Recent present

BY BEAU ELLIOT | JUNE 07, 2011 7:20 AM

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One thing you can say about our beloved politicians without fear of being contradicted — they sure know how to keep Jon Stewart in material.

You’d almost think they’re in cahoots. (Not to start a conspiracy theory or anything. But — is the “The Daily Show” taped on a grassy knoll?)

Take Rep. Anthony Weiner, D-N.Y., and the maelstrom that erupted last week after a photo of a man in his underwear was sent out on his Twitter account. The “target” reportedly was a 21-year-old college woman — which brings up the age-old question: What is about middle-age men that makes them believe 21-year-old women are the slightest bit interested?

Yeah, that’s the kind of behavior we’ve come to expect from our Congressional representatives. I mean, it’s not as if the country is facing any problems or anything.

Weiner (I’m not going to make any tasteless jokes here, but feel free) at first denied he had done it, sort of, at one point called CNN producer Ted Barrett a “jackass” (keen debating point there), then on Monday came clean and admitted he had engaged in inappropriate behavior. There were lots of tears.

Well, there are always lots of tears when a guy admits inappropriate behavior. Have you noticed? It’s the Lacrimation Nation.

Then there’s former Sen. Rick Santorum, R-Pa., jumping into the scrum running for the GOP presidential nomination and saying President Obama had wrecked the economy.

That would be hilarious, except that there’s nothing funny about the economy. There are plenty of villains in the Who Wrecked the Economy story (see Planet Money), but Obama isn’t one of them.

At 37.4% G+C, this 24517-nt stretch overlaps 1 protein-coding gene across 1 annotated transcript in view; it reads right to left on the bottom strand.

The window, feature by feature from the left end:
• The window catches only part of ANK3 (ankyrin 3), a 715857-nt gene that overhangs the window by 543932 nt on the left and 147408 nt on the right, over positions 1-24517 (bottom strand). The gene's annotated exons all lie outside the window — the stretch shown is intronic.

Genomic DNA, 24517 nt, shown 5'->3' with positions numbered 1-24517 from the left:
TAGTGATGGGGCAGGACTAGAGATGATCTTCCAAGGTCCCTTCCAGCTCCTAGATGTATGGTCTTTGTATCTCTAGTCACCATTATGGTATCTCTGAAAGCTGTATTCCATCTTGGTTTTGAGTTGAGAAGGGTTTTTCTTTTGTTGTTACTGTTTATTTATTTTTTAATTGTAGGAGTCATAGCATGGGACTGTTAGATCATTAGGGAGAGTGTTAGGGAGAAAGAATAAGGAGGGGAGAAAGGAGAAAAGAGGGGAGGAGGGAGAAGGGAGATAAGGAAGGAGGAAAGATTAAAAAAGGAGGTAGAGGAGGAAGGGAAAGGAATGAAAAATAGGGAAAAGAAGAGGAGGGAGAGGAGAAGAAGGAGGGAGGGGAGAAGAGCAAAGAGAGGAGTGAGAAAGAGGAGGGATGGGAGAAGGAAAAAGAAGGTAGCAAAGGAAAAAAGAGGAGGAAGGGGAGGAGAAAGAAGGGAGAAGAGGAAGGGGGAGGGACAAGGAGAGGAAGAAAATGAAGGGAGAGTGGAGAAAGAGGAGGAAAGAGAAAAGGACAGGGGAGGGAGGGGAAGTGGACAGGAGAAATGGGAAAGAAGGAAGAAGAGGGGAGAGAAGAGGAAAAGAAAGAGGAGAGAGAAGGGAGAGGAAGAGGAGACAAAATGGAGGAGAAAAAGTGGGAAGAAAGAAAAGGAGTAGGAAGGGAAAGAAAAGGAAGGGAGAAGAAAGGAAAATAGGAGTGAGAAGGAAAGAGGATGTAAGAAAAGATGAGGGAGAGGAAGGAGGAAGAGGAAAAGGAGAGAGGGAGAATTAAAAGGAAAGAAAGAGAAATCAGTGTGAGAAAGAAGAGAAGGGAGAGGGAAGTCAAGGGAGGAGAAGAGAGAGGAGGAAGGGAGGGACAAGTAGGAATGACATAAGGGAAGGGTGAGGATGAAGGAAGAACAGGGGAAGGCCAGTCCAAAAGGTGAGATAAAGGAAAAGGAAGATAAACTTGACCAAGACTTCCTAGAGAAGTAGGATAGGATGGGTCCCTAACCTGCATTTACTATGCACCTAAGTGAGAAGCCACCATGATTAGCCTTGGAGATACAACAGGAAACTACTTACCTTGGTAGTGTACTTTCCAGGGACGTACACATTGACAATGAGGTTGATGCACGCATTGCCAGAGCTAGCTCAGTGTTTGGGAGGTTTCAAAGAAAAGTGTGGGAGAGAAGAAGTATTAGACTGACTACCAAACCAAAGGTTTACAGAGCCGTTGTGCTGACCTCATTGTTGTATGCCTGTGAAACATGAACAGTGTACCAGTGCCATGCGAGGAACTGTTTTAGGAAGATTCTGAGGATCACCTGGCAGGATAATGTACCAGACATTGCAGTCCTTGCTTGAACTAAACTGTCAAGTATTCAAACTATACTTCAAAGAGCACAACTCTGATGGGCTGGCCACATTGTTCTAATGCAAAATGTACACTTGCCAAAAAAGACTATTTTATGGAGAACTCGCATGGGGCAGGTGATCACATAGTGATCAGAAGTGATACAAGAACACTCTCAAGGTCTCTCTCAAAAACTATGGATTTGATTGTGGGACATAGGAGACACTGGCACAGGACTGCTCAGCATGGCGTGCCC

The economy started tanking in December 2007 and was free fall by the summer of 2008. Obama took office in January 2009. It’s called history.

Maybe Santorum lives in the recent present, whatever that might be. That’s probably a concept novelist William Gibson could understand.

Speaking of history, the ever-present, if not effervescent, Sarah Palin had a brush with it (she was not hurt) on June 2, when she told a Boston crowd that Paul Revere had warned the British during his famous ride. With bells and warning shots, no less.

Great stuff. No doubt Jon Stewart was listening.

But as Robert Allison, the chairman of the History Department at Suffolk University told NPR, Revere didn’t ring any bells or fire any warning shots. He rode, as most of us learned, to warn Lexington and Concord that the British Army was on the move and planned to seize the colonists’ arms at Concord and arrest John Hancock and Samuel Adams. Revere’s ride ended when British soldiers arrested him, and he told them that the colonists were ready for them.

The incident was reminiscent of Rep. Michele Bachmann, R-Minn., who not long ago in a speech in New Hampshire famously demonstrated her sharp sense of American history by shifting the Revolutionary battles of Lexington and Concord from Massachusetts to New Hampshire. But perhaps it wasn’t a lack of history; maybe Bachmann just has a quite fluid sense of geography.

We could be generous about this. We do, after all, have these things called tectonic plates running around out there. Or in there, depending on your perspective.

Of course, geological running around is not quite the same thing as what you and I mean when we sit over a couple of beers and talk about running around. Not that we do that.

And in any case, Massachusetts and New Hampshire are on the same plate. It’s a full plate, as you can well imagine.

It could be we’re all living in the recent present. Jon Stewart and William Gibson will understand.

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